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Sharks, Rays and Boobies: Heron Island in the Great Barrier Reef http://www.wildjunket.com/2012/11/14/heron-island-in-the-great-barrier-reef/ http://www.wildjunket.com/2012/11/14/heron-island-in-the-great-barrier-reef/#comments Wed, 14 Nov 2012 20:06:28 +0000 http://www.wildjunket.com/?p=12485 Heron island from the harborA giant manta ray flaps across the sandbar under the spearmint blue water beneath my feet. A brown-footed booby soars overhead, while an egret swooshes to the water surface and nabs his catch for the day. We’re out on the beach taking a morning stroll, but scenes from the Animal Planet are unfurling upon us. This is Heron Island, a coral cay [...]

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A giant manta ray flaps across the sandbar under the spearmint blue water beneath my feet. A brown-footed booby soars overhead, while an egret swooshes to the water surface and nabs his catch for the day. We’re out on the beach taking a morning stroll, but scenes from the Animal Planet are unfurling upon us.

This is Heron Island, a coral cay located in the southern Great Barrier Reef. It’s one of the 14 islands that make up the Capriconia Cays National Park, an area of significant biodiversity. Fringing the massive Heron Reef, the cay and the water around it support around 900 of the 1,500 marine animals and 72% of the coral species found on the Great Barrier Reef. Thanks to a combination of its geography, climate and strict conservation rules, we’re surrounded by abundant wildlife — both on land and underwater.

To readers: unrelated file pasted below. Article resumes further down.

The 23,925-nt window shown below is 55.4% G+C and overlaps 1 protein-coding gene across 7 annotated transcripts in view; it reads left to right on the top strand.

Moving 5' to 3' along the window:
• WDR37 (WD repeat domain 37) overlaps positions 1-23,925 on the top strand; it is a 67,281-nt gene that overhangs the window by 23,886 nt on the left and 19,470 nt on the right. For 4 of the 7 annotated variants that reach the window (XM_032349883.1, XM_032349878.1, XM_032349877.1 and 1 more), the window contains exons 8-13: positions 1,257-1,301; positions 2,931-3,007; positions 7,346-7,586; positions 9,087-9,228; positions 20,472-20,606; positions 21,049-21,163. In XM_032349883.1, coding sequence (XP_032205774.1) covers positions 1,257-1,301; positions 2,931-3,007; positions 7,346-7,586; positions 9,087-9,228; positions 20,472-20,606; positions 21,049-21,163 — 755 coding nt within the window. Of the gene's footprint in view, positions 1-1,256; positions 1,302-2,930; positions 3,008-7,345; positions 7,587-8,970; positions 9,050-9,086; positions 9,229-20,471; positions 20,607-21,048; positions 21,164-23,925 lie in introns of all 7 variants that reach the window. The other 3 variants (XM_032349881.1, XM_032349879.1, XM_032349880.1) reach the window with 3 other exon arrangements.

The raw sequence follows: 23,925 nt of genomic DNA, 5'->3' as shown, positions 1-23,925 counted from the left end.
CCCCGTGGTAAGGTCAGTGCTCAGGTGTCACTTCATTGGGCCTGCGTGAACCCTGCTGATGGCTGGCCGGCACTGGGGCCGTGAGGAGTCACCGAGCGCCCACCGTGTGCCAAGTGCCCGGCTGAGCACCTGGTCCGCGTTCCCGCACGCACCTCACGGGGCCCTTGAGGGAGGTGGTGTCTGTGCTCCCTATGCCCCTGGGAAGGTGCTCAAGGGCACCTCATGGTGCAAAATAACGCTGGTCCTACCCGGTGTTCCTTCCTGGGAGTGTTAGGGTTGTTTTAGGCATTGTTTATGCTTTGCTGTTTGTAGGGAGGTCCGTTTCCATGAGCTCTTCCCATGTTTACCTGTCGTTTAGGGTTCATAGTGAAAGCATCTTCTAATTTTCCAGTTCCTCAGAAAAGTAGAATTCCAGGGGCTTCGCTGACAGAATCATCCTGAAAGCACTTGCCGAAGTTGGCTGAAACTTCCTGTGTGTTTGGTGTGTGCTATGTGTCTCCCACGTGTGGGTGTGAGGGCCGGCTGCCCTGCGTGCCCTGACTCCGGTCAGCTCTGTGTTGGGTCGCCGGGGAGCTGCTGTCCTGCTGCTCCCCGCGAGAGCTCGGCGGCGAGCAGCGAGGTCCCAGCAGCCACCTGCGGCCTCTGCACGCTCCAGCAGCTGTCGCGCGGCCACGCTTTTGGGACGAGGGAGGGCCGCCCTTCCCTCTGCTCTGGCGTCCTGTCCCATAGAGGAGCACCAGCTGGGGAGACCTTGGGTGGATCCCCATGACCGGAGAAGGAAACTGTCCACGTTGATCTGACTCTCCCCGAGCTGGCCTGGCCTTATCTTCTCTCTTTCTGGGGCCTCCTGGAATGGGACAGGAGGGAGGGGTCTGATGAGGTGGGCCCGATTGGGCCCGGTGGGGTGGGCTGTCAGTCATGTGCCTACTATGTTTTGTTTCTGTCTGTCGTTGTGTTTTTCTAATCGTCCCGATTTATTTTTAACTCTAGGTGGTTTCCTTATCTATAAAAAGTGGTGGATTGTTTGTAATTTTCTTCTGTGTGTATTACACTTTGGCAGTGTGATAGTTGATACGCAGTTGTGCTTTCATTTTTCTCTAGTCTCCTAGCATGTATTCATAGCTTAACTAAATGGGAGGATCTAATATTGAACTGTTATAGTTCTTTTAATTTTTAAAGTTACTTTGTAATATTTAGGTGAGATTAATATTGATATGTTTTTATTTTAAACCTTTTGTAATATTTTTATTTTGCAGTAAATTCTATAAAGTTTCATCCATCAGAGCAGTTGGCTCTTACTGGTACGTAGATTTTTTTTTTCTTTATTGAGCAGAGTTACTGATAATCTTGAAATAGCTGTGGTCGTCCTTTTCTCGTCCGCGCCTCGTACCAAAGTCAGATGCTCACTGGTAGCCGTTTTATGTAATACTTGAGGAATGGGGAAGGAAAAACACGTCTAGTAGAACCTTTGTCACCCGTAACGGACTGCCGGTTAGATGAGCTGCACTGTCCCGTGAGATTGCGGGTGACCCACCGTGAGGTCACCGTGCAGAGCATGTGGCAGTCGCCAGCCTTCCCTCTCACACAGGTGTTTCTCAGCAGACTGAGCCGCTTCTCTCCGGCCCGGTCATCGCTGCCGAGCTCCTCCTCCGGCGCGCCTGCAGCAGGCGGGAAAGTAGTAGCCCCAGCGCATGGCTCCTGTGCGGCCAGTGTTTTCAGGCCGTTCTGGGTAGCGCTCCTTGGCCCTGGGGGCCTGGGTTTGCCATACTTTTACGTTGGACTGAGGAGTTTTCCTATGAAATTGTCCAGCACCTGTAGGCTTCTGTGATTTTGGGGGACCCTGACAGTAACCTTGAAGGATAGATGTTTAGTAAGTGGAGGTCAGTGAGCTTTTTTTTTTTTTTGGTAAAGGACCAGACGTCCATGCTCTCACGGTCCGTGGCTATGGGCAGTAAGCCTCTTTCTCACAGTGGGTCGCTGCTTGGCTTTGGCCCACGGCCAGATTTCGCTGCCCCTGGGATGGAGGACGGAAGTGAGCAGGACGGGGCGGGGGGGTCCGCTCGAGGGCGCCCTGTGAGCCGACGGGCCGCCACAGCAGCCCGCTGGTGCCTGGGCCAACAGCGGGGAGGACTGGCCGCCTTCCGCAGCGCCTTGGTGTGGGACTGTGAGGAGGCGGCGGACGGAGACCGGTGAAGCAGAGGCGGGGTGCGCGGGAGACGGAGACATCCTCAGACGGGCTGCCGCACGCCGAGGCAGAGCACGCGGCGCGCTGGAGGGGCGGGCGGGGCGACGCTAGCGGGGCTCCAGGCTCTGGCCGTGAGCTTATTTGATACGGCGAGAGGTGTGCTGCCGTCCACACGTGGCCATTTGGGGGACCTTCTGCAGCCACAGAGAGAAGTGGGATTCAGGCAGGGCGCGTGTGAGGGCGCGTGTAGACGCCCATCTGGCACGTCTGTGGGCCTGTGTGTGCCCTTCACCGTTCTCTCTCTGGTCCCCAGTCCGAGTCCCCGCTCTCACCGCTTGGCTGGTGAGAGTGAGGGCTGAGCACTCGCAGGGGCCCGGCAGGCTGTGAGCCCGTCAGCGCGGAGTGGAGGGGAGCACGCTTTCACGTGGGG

Through all but a few months, Heron Island is a breeding and nesting sanctuary for a variety of birds, including the Black Noddy Terns and the Wedgetailed Shearwaters. The cay is also a significant nesting location for two vulnerable turtle species, the Green Turtle and Loggerhead Turtle;the day we left the island we heard that two turtles had come up to shore to lay eggs just the night before – a pity we had missed the spectacle. Every June, whales also pass by Heron Island on their annual pilgrimage. It truly is a playground for all types of animals.

Thanks to a combination of its geography, climate and strict conservation rules, we’re surrounded by abundant wildlife — both on land and underwater.

Heron island from the harbor

Island Life

Heron Island is just 72km from the mainland in Queensland, Australia but we might as well be in the middle of the ocean. Surrounded by sparkling, pristine water, the island feels untouched – thanks to the protection by the Great Barrier Reef Marine Park Authority. There is no fishing nor collecting shells on the island; there are also very strict guidelines on snorkeling and diving as well as turtle watching. The island resort takes the eco-consciousness very seriously – they run their own power generator, potable water producing and treating wastewater, and has also been awarded an Advanced Eco-Certification by Ecotourism Australia.